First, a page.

AI and the Future Office: Organizing for Tomorrow
By Murad Salman Mirza
History has borne witness to three industrial revolutions and we are now in the throes of the fourth—one which gives rise to a new form of workplace partnership grounded in the technology of artificial intelligence. As per Klaus Schwab’s insights in his article, “The Fourth Industrial Revolution,” what it means and how we might best respond is of increasing importance.
The Face (and Names) of New Industry
The rapid infusion of technology has prompted new expressions of language to capture the extent of the transformation that is reaching into all spheres of human life—such as the Internet of Things (IoT), Augmented Reality (AR), Intelligence Amplification (IA), and, of course, Artificial Intelligence (AI).
All of these technologies are in various stages of development/adaption/adoption in different fields—with AI capturing the limelight supplemented by the strides being made in aligned areas such as neurorobotics, computational neuroscience, computational linguistics, combinational materials Science, cybernetics and 3D printing.
While there is general agreement that the pace of technological innovation and discovery will be remarkable in the coming decades, there are broad differences as to how that might actually impact peoples’ daily lives. Futurists/forward-thinkers/philosophers/strategists are constantly sharing their opinions on what factors will gain prominence in the future; here are seven common questions that guide such prognostications.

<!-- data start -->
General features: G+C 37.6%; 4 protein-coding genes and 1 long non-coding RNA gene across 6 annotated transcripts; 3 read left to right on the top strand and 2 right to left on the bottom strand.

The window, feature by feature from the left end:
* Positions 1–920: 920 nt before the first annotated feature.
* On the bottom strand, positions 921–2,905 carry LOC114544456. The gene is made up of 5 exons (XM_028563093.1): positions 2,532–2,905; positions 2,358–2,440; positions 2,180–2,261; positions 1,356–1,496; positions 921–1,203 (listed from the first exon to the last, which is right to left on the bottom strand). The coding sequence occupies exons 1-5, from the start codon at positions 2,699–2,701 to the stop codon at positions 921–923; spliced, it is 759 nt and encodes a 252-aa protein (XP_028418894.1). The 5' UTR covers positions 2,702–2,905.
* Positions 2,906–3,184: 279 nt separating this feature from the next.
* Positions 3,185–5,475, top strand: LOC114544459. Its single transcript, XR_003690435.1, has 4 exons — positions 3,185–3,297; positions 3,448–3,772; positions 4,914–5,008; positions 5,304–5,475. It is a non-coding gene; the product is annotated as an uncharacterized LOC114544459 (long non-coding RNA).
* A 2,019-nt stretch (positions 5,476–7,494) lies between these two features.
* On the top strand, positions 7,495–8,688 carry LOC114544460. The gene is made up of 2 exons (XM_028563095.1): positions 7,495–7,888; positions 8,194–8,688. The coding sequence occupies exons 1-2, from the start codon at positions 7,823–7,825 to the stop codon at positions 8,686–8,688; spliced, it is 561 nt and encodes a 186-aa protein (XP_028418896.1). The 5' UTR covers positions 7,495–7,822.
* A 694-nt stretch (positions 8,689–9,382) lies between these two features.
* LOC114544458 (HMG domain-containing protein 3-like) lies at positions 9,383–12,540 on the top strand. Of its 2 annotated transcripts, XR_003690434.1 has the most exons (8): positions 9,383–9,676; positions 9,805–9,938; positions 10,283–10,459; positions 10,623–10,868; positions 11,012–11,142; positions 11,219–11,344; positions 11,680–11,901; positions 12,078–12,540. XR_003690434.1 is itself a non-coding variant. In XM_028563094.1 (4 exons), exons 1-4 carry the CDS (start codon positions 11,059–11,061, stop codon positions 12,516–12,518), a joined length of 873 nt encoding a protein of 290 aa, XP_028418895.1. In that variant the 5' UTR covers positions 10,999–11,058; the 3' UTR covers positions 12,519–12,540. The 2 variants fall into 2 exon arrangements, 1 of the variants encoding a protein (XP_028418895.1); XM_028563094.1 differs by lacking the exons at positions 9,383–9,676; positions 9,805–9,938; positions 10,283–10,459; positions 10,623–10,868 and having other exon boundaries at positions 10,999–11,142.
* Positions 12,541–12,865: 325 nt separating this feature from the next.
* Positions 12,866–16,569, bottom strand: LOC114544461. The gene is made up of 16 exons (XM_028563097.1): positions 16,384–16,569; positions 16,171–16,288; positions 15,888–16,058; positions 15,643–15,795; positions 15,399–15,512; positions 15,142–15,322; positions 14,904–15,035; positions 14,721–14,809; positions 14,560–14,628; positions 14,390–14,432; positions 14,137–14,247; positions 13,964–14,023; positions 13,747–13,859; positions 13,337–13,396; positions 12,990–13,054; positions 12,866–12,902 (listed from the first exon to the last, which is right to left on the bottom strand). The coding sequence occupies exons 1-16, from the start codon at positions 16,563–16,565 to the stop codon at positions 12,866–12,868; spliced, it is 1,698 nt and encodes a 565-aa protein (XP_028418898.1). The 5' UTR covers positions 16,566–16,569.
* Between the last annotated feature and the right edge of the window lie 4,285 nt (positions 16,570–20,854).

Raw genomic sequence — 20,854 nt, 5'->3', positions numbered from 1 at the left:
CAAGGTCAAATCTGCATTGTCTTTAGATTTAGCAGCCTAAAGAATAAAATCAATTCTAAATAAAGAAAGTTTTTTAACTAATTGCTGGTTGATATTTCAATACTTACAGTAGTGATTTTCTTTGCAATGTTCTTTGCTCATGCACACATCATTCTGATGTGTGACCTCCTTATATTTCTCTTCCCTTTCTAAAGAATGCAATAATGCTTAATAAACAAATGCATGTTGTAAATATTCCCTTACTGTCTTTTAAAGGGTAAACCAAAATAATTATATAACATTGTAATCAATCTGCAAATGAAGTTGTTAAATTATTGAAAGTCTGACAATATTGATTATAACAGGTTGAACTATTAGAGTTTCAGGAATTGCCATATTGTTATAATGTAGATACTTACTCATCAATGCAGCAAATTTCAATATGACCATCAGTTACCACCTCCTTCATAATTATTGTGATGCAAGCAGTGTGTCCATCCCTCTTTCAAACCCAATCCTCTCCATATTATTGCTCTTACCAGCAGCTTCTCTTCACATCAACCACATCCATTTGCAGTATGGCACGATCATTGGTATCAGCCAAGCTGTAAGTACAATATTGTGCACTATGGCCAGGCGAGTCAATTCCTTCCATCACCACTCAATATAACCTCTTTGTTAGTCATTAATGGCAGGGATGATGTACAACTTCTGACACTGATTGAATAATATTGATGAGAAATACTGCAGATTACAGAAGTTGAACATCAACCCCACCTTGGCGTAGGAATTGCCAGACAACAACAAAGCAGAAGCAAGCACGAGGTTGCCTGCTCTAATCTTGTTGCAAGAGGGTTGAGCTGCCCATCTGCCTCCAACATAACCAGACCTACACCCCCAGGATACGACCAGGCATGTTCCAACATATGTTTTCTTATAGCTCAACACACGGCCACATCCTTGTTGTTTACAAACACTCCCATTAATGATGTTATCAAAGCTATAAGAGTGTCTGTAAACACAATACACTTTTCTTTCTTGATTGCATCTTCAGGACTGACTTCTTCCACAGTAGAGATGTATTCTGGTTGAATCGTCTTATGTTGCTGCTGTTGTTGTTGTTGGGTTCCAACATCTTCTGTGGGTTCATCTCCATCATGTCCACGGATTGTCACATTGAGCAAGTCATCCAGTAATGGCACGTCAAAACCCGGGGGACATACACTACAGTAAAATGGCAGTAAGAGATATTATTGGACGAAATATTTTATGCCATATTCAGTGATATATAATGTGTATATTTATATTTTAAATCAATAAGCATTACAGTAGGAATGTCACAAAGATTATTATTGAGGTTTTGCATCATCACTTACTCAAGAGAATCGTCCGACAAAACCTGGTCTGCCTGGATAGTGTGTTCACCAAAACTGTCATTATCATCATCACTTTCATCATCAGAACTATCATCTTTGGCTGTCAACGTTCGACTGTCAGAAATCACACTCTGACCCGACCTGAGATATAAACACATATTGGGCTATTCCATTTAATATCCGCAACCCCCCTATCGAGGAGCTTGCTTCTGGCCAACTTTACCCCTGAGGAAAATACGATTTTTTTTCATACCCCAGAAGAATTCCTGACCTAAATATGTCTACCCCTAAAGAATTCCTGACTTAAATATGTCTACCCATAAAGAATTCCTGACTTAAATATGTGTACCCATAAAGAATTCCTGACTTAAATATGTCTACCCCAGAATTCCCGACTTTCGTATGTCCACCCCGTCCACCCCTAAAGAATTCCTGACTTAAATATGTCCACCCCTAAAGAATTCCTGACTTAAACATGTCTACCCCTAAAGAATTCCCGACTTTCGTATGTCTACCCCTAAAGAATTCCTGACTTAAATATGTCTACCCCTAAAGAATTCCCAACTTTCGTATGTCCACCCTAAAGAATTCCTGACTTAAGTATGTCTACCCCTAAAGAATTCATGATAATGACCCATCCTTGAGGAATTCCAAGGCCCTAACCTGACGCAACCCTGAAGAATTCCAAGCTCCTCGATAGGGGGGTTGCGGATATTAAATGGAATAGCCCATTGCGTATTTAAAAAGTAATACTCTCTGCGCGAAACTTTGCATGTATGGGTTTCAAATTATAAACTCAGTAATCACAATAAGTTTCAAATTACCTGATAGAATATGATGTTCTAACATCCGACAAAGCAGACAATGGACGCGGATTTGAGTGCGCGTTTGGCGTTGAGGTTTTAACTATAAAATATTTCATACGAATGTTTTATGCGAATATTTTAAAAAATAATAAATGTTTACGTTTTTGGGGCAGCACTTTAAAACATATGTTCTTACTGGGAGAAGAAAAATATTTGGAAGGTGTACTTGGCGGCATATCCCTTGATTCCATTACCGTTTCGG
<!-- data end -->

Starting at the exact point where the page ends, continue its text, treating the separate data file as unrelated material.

- What kind of changes would be there in the future?
- Why will these changes take place?
- How dominant will these changes be?
- Who would be the primary driver of such changes?
- What will these changes look like?
- When will these changes take place?
- Where will these changes take place?
New Models Needed for Human/AI Connection
Despite the boldness of their opinions, few have ventured into presenting a visual context of what the future organization will look like in an era of human/AI partnership. Allow me take this opportunity to present my view of the basic organizational structure of the future enterprise, a publicly traded company that will become the norm in technologically-advanced countries within the 21st century, as follows:
An Organizational Overview of Future Enterprise
I have picked a manufacturing example to convey my perspective; however, it can easily be viewed from a service industry perspective if the manufacturing functions are replaced by services elements. Let’s take a brief look at the key characteristics of the basic organizational structure of the future enterprise.
Organizational Structure to Change Globally
The organizational structure will be no longer be hierarchical; rather, it will gravitate towards a “hub & spoke” model. Most organizations will be global in scope and generally operate with a human workforce of approximately 1,000-5,000. Such a size will be achieved by the huge induction of AI in different functions and massive layoffs of the human workforce. Consequently, current large multinationals, as a survival tactic, will reduce in size and new organizations/startups of the future will eventually reach such a threshold in employees.
Enter the Medium-to-Large-Enterprise
The new size will evolve into a new type of entity that I am naming as a Medium-To-Large Enterprise (MLE). It will possess the primed agility of a medium enterprise and the matured sophistication of a large enterprise. It will be very highly focused on innovation and supremely technology-driven with AI taking a shared and visible role with its human colleagues/peers. Business processes will be optimized at much higher levels than Six Sigma and achieve zero defects. Mergers and acquisitions will become extinct due to the ubiquities nature of technology/expertise/know-how.